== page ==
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Changes coming to OPC Area Program

Judy Truitt

OPC Area Program has asked to run a series of articles about changes that will be occurring in the public mental health care system over the next 18 months. This first article provides a historical perspective regarding the public system and outlines the organizational shift that will be occurring.

Many of you know that the public mental health, developmental disability and substance abuse system has changed significantly over the last 10 years. In that time, I am sure that you have seen, heard and possibly experienced concerns about the system’s fundamental stability. We acknowledge that change is difficult and that change at a system level presents significant challenges to all stakeholders. So despite the fact that the purpose of this article is to lay the foundation for understanding yet more change, we believe that it is the logical culmination of the work that was started in 2005. We expect that this will bring much-needed stability and structure to our system and will position us to weather the current financial crisis and the impact of federal health care reform of the future.

OPC Area Program was established in 1968 under a North Carolina general statute that charged the agency with responsibility for both managing the public system, as well as acting as the primary provider of services for individuals who did not have access to private treatment options. That structure remained in place until October 2001, when House Bill 381 outlined a major transformation of the public system. The reform effort, spurred by demands at the local, state and federal level, redefined both management and service responsibilities.

Area programs like OPC were given responsibility for management of state and locally funded services. Management of Medicaid-funded services was given to Value Options, a private, for-profit vendor. Area programs initiated authorization systems that were designed to match consumer need with available resources and to train staff in the fundamentals of running a managed-care network. Service delivery was transitioned to private providers.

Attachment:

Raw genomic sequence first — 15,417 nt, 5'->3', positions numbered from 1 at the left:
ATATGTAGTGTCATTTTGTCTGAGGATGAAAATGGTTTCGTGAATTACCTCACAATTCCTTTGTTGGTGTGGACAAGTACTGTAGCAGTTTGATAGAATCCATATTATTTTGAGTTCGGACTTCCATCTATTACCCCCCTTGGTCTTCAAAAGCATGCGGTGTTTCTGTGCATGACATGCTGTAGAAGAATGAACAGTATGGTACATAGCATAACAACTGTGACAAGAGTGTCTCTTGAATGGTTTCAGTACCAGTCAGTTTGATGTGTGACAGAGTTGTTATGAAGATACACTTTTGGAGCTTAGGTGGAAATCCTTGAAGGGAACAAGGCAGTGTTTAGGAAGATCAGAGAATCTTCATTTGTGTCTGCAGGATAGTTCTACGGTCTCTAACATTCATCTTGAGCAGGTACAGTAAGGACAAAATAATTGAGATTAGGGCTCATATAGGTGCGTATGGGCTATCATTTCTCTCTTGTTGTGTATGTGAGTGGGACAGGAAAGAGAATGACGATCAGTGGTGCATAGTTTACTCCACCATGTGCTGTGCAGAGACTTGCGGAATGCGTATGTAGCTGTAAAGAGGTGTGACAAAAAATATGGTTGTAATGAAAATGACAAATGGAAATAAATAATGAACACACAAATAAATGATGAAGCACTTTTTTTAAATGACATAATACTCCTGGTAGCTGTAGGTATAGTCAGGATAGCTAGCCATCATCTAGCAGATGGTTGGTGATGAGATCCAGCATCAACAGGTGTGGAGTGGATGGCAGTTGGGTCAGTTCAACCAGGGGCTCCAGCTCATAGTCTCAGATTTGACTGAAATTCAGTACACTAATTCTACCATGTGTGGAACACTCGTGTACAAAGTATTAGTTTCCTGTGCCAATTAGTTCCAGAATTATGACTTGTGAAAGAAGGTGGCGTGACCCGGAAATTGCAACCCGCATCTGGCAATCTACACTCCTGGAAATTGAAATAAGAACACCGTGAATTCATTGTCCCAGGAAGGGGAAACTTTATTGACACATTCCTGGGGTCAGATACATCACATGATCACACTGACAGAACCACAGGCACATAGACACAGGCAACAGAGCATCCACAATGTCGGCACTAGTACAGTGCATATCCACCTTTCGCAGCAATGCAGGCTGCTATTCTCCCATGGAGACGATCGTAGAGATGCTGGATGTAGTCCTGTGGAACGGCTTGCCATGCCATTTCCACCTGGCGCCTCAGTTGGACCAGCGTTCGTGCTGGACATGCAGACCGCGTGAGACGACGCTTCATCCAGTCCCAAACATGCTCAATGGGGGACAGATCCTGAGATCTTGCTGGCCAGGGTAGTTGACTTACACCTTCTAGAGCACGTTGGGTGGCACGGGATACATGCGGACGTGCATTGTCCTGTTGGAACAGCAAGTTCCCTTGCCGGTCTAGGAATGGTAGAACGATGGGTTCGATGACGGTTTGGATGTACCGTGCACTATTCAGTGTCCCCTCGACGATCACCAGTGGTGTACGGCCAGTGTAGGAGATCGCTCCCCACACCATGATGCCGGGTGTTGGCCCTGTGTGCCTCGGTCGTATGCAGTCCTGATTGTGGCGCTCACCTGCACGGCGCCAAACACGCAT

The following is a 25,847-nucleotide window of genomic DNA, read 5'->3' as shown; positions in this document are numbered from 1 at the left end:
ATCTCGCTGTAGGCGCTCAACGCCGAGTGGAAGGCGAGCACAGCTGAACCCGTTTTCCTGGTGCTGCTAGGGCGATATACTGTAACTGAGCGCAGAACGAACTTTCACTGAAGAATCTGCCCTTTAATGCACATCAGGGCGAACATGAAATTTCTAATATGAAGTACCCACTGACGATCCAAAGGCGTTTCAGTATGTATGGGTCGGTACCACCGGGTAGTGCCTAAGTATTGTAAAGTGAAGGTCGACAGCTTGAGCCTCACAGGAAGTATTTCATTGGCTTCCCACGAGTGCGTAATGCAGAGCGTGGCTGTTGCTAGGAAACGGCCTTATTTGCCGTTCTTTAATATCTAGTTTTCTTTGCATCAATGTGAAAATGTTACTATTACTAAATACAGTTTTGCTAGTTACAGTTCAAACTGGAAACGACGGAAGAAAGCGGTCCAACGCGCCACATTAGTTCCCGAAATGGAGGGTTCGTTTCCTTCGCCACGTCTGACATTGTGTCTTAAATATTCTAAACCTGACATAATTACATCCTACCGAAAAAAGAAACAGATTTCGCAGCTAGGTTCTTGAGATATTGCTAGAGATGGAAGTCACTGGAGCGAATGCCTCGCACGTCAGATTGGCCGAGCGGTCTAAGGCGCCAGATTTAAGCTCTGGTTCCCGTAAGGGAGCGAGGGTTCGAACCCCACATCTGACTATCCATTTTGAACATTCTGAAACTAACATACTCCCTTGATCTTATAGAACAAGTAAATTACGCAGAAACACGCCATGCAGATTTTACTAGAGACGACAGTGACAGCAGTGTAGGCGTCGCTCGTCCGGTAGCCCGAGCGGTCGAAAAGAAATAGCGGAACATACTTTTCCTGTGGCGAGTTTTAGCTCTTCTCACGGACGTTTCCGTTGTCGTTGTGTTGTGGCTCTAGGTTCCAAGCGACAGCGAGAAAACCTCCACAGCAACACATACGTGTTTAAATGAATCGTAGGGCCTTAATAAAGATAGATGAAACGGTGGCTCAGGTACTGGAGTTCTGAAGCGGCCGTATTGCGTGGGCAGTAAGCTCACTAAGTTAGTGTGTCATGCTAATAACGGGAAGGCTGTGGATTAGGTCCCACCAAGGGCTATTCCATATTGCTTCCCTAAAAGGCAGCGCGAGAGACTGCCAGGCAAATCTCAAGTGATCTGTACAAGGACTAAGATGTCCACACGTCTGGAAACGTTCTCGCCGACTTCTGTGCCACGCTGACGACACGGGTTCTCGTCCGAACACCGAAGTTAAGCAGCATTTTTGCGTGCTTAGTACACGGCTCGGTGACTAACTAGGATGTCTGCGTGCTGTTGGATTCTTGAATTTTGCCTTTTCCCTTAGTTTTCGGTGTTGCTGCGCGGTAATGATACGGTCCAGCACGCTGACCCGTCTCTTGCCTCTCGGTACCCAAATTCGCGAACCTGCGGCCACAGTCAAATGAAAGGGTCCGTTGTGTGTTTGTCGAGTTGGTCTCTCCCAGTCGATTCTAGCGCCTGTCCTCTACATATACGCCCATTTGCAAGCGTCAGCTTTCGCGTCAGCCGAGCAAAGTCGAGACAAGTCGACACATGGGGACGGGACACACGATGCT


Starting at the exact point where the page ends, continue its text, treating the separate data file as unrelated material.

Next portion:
In April 2005, as part of the long-term plan, the state Department of Health and Human Services began operating a pilot project that once again joined management of state-funded and Medicaid-funded services under one umbrella. This was accomplished by implementation of a 1915(b)(c) Medicaid waiver at Piedmont Behavioral Healthcare, the LME covering Cabarrus, Davidson, Rowan, Stanly and Union counties. This pilot project has been successful, and the state, with the support of the General Assembly, has now made the decision to move forward with statewide expansion of this system.

The second article in this series will provide specific information about implementation of the statewide waiver. We will discuss the expected impact for consumers and service providers, explain how services will be approved and delivered and how funding for services will be managed. You can find more information about statewide implementation of the waiver, including the fact that OPC will be hosting a series of public forums, on our webpage at opcareaprogram.org

Judy R. Truitt is the area director of OPC Area Program. She can be reached at jtruitt@opc-mhc.org or 913-4010.

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